Hurricane Sandy fizzled out over Quebec Wednesday morning, leaving a trail of devastation along the US East Coast and into southern Ontario. As I write this, Sandy’s death toll stands at 132 people – 71 in the Caribbean and 61 in the United States. Since making landfall in the US, it flooded the New York City subway system, left 8 million people without electricity (6.5 million of whom still lack it), destroyed the Atlantic City boardwalk, and shut down the New York Stock Exchange for 2 days. Estimates of its economic damage are up to $50 billion, making it the 2nd most expensive storm in US history, after Hurricane Katrina, which devastated New Orleans.
Figure - Hurricane Sandy seen Monday morning as it strikes the US. Image courtesy of NASA.
Sandy is a taste of things to come. As our planet warms – due to our activity – hurricane intensity will rise. Indeed, it’s rising already.
Hurricanes are giant heat engines. While over the sea – where all hurricanes are born and strengthen, and where most die out without ever touching land – they gain intensity from warm sea surface temperatures. Sandy grew so strong in large part because the ocean surface off the US East Coast this summer was 5 degrees Fahrenheit warmer than the norm. That high temperature drives more evaporation of sea water into the air above it, and more direct energy transfer into that air, adding power to the moist, destructive cyclone that is a hurricane.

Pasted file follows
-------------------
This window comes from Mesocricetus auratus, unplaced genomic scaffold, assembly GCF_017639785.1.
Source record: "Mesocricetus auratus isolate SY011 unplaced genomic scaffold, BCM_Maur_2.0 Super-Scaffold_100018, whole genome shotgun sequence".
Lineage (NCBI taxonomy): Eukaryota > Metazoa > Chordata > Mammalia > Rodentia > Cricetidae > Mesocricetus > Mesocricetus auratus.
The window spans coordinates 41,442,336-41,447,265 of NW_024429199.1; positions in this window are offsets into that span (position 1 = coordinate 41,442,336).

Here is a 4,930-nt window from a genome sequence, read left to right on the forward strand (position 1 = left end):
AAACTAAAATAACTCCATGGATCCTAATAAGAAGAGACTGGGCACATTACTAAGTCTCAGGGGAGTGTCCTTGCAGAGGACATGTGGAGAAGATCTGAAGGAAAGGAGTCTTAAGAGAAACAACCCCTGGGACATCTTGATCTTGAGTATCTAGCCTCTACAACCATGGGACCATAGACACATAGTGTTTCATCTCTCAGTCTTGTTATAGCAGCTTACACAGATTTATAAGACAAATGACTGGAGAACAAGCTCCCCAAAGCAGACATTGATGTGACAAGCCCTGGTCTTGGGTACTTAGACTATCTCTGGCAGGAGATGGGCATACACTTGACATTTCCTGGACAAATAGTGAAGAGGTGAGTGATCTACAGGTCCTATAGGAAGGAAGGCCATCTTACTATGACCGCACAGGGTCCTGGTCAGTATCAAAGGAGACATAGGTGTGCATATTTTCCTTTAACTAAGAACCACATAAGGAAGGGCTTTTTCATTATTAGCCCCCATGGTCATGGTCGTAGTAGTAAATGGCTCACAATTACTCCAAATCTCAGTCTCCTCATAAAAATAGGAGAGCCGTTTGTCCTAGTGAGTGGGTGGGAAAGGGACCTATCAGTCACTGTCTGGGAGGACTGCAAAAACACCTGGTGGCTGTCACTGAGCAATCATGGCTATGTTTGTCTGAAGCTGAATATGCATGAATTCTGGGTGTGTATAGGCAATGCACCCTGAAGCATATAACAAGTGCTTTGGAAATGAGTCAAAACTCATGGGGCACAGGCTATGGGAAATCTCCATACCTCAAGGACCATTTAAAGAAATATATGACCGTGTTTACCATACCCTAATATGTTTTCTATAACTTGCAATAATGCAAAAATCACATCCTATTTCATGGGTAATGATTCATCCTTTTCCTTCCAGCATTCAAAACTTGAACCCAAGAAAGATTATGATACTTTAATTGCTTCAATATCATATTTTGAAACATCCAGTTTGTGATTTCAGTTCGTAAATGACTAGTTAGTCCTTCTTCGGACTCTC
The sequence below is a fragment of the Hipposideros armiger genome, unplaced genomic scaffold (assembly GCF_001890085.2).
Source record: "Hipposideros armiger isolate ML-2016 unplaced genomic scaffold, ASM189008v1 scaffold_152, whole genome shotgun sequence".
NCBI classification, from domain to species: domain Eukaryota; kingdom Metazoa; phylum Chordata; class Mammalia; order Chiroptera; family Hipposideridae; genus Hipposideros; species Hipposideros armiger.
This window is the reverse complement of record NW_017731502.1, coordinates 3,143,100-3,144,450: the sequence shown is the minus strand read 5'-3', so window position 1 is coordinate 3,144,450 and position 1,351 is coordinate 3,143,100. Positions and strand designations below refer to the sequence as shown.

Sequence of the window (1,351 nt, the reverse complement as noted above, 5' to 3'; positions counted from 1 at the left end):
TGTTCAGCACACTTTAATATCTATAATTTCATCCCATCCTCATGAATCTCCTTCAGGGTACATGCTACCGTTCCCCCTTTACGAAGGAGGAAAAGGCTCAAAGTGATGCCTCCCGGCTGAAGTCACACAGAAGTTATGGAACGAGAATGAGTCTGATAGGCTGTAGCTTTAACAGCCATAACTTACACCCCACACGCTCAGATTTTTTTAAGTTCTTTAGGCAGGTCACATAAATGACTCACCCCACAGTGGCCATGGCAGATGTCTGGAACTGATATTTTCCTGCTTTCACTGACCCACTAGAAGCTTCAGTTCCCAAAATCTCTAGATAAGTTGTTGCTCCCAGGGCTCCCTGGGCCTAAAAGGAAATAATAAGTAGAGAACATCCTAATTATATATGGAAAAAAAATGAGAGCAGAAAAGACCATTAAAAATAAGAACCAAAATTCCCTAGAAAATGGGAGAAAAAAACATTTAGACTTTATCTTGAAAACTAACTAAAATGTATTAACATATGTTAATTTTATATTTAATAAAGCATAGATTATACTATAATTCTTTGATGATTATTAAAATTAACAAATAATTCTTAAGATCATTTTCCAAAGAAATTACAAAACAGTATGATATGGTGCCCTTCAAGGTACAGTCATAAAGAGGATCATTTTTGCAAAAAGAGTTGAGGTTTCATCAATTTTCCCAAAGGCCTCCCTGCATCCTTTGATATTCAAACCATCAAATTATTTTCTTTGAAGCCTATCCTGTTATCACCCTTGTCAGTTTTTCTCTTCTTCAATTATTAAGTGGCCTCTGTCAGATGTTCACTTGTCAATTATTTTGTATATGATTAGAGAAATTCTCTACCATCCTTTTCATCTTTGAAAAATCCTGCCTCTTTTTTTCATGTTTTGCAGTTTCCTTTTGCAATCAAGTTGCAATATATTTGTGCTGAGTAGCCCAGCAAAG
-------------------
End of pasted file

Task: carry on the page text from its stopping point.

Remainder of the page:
Hurricane modelers have long understood this. And so it’s no surprise that hurricane models that take into account changing climate predict more total energy in future hurricanes as the planet warms. To be clear, models of the US eastern seaboard are divided on whether we should expect more hurricanes. Some predict more, some predict the same number, and some predict fewer. But a common factor is that hurricane models almost universally expect more total hurricane power - stronger winds, longer lifetimes, larger storms. That hurricane power – the total energy of hurricanes – is their total ability to destroy.
Modeling weather phenomena is incredibly challenging. We should trust models in proportion to how well they predict actual reality. To bolster our confidence in these hurricane predictions, then, we can look at how hurricane activity has changed as the planet has warmed. That historical data validates what the models say. Since the beginning of the 20th century, the number of “major hurricanes” in the North Atlantic has more than doubled.
Figure - As the planet has warmed, the number of tropical storms, hurricanes, and major hurricanes in the North Atlantic has risen. Image courtesy of GlobalWarmingArt.com